Posts in Taxonomy
Who was David Fairchild?

There was a time when many Americans didn’t know what a soybean or a zucchini looked like. Dinner plates were filled with corn, potatoes, cheese, grains and meat—pretty drab. The rainbow of foods that we eat now can be traced back to the self-deemed ‘agricultural explorer’ David Fairchild. David Stone’s book “The Food Explorer” eloquently details the life and travels of Fairchild as he brought many of the plants that are common to our diets today. The book is a colorful and fascinating narrative of the life of a man who lived in an age where Americans were eating purely for subsistence, who traveled the world to bring flavor and spice and diversity into our diets.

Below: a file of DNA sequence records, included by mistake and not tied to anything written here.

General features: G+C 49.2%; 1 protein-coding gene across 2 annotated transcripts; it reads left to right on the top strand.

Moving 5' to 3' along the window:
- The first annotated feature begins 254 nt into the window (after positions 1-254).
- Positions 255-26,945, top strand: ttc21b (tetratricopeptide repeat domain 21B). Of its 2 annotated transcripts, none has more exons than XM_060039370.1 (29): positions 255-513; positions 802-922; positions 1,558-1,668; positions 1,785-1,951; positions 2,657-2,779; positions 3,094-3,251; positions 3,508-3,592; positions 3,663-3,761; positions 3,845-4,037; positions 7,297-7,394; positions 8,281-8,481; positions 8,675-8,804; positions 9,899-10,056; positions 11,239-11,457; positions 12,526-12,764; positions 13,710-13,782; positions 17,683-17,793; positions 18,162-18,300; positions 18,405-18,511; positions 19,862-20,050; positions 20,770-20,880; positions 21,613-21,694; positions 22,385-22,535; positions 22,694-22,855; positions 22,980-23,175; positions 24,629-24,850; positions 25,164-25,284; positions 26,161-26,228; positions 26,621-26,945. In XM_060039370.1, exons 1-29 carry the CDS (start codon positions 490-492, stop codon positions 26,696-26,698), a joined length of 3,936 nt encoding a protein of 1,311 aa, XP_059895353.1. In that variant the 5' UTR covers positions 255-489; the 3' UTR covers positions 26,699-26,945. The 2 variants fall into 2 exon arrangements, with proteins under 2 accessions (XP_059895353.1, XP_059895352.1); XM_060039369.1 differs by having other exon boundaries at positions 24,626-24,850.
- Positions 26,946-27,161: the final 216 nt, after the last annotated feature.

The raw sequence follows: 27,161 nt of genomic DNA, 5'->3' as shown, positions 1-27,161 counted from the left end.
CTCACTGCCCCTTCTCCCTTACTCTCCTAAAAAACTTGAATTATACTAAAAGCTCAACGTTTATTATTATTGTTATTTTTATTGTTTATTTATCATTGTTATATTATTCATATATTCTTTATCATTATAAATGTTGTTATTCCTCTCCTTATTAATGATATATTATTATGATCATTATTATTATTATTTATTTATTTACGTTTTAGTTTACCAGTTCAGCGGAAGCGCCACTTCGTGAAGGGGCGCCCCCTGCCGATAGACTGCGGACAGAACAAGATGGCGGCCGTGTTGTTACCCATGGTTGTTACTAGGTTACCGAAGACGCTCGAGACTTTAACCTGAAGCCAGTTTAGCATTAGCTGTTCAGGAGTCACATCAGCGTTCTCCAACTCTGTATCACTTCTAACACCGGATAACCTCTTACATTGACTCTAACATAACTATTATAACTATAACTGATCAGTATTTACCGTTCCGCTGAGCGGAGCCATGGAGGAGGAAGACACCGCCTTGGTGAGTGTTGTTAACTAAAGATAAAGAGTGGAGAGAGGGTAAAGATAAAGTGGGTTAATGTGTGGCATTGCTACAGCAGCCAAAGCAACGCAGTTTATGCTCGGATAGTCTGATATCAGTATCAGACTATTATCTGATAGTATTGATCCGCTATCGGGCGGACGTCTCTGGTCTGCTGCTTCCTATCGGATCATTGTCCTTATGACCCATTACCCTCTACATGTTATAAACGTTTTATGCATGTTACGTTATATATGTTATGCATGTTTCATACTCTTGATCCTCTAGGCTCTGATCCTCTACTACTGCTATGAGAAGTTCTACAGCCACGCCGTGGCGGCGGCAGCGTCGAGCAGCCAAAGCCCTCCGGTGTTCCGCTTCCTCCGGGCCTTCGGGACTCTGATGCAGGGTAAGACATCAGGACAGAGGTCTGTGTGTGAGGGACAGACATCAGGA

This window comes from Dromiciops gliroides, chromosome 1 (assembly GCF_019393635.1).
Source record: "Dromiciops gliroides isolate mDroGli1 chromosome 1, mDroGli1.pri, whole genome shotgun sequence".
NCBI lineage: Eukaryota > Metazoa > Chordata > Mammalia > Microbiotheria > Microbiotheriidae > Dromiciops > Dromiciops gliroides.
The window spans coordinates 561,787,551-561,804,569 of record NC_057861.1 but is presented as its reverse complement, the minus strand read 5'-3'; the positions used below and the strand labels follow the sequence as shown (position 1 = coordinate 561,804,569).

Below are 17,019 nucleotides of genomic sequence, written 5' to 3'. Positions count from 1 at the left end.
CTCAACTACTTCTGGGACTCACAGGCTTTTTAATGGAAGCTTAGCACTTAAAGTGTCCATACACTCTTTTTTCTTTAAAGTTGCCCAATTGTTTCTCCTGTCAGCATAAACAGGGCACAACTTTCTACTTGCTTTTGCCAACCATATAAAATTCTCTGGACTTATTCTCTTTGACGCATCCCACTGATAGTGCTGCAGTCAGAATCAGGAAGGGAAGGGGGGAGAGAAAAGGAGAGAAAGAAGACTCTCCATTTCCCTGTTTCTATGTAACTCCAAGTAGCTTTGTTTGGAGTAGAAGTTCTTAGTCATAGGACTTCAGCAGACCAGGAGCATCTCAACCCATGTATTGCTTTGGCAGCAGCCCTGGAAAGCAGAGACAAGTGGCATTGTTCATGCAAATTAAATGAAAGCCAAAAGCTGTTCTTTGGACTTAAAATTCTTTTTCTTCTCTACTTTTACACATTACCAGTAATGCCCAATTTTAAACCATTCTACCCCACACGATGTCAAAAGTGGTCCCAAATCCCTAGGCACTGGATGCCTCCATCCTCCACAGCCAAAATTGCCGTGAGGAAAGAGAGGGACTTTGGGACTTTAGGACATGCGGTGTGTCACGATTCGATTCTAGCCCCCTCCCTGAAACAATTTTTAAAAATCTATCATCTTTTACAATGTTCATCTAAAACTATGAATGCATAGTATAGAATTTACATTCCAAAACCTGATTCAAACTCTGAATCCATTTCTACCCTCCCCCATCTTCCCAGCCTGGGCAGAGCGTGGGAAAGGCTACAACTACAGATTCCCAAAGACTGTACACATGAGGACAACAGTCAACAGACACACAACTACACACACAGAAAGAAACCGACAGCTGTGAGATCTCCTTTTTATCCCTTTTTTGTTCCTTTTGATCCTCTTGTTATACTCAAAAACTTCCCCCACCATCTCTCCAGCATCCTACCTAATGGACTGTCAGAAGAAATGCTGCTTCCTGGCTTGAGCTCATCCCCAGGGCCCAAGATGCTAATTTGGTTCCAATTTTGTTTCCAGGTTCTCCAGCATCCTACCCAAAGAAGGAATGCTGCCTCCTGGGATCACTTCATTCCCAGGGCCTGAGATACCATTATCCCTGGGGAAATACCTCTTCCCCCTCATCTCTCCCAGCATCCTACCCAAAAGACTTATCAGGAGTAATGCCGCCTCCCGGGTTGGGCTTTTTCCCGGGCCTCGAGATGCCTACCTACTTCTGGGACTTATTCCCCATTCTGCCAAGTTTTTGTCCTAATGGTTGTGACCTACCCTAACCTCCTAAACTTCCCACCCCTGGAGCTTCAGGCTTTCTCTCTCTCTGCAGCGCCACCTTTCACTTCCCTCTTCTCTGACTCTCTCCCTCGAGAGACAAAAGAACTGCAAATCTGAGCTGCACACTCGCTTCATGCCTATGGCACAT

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Hot Off the Press

I am happy to announce that a paper that I have been working on for many years has finally been published in Brittonia this past week! The paper focuses on ten species in the genus Miconia (Melastomataceae), the largest genus in the family. These ten species all occur in the northern Andes in Colombia and Venezuela and the Sierra Nevada de Santa Marta and Coastal Cordillera of Venezuela, with one species endemic to Jamaica. This study illustrates the importance of field and herbarium collections. Herbaria document the world’s flora and provide a permanent record of botanical diversity. This is particularly important for endangered and threatened species such as those in the Miconia ulmarioides complex.

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